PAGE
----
"I had to be nice to you in 1999," said the CIO in a low, ominous voice in his monthly all-hands meeting. "I had Y2K to worry about. And I had to be nice to you again in 2000," he continued, his voice rising in pitch and amplitude just a bit, "because we were dealing with an IT labour shortage and the alternative was to give you all raises, which would have hurt my budget and cut into my bonus.
"But now!" the CIO barked. "Now the gloves are off! I'm not going to ask your opinion about anything! All interesting work is going offshore unless you accept pay cuts! WEEKENDS ARE CANCELLED! BWA-HA-HA-HA-HA!"
Okay, this never really happened. At least if it did, I don't know where or by whom. But in the Even Newer Economy that's replaced the late, lamented New Economy, some IT organisations certainly have become meaner as well as leaner.
Three years ago we were seeing articles chock-full of techniques for retaining IT staff without busting your budget -- how to make the workplace friendlier, more informal, more rewarding and so on. Where are those articles now?
In the archives gathering dust, that's where. We don't need that stuff right now because with few exceptions even very good IT professionals can't buy a job.
Here's the problem. In the end there are only two techniques to retain and motivate excellent IT professionals: Pay them so much they can't afford to leave, or be the kind of person they really, really want to work for. Of the two, the second has many more benefits and far lower costs. And if, for you, all that stuff about creating great work environments is just a tactic to be adopted when necessary and dropped when inconvenient, just who do you think you'll fool?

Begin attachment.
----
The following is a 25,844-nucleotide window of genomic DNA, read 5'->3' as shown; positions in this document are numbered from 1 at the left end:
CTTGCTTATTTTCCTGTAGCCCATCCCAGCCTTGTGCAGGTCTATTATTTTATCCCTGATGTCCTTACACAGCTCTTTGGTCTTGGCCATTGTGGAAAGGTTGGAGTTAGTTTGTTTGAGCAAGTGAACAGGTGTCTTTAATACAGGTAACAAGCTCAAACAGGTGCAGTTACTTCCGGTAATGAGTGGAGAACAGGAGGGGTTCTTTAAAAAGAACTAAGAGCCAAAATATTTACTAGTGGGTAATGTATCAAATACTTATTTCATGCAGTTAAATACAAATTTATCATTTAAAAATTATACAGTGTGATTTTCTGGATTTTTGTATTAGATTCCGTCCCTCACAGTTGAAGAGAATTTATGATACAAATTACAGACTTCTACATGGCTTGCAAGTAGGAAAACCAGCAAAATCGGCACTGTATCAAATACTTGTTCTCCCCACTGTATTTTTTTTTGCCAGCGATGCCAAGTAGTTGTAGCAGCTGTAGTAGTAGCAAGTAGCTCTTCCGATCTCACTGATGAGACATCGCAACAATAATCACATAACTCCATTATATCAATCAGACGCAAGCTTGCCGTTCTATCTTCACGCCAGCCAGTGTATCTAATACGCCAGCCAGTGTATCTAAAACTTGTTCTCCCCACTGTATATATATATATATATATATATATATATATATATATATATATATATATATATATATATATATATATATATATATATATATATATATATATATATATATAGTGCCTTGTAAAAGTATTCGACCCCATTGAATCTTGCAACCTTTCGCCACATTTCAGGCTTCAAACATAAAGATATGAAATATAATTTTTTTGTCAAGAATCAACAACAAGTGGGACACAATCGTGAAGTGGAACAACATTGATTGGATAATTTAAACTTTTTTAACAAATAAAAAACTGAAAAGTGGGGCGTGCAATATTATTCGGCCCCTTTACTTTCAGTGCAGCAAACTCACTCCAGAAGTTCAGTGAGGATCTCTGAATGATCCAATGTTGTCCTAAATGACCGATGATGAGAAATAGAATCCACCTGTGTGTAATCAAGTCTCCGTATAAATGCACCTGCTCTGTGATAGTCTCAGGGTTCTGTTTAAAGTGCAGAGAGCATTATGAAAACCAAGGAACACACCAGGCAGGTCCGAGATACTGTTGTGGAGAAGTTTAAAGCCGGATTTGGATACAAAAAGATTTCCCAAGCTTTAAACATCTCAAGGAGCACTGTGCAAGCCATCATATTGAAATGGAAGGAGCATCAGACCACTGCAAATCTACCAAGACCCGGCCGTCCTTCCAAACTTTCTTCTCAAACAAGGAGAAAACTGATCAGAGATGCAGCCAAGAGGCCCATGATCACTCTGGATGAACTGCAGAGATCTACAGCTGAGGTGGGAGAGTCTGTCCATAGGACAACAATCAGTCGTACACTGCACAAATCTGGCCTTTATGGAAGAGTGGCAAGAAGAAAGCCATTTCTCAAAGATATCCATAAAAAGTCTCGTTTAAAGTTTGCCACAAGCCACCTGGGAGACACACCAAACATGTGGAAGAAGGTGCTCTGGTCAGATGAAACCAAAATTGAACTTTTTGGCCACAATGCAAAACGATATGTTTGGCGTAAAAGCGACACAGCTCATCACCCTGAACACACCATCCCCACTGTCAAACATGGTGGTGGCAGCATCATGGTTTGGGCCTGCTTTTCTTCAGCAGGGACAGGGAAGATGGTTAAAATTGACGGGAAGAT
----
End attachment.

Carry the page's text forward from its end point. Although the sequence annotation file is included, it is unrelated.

Fools, that's who -- not desirable employees.
Right now, retaining staff is easy. Motivating them still requires effort, but in this economy just about everyone is working with a healthy dose of fear that they could be out on the streets -- so believe me, they're motivated, too. Why bother creating a great work environment?
The simple answer is, why not? It costs you very little, and it buys you smart work as well as hard work. Even better, it buys you one thing even a bad economy can't: loyalty from your employees when the economy eventually does improve.Lewis is a contributing editor at InfoWorld. Send letters for publication in Computerworld to Computerworld Letters.
Workplaces less perky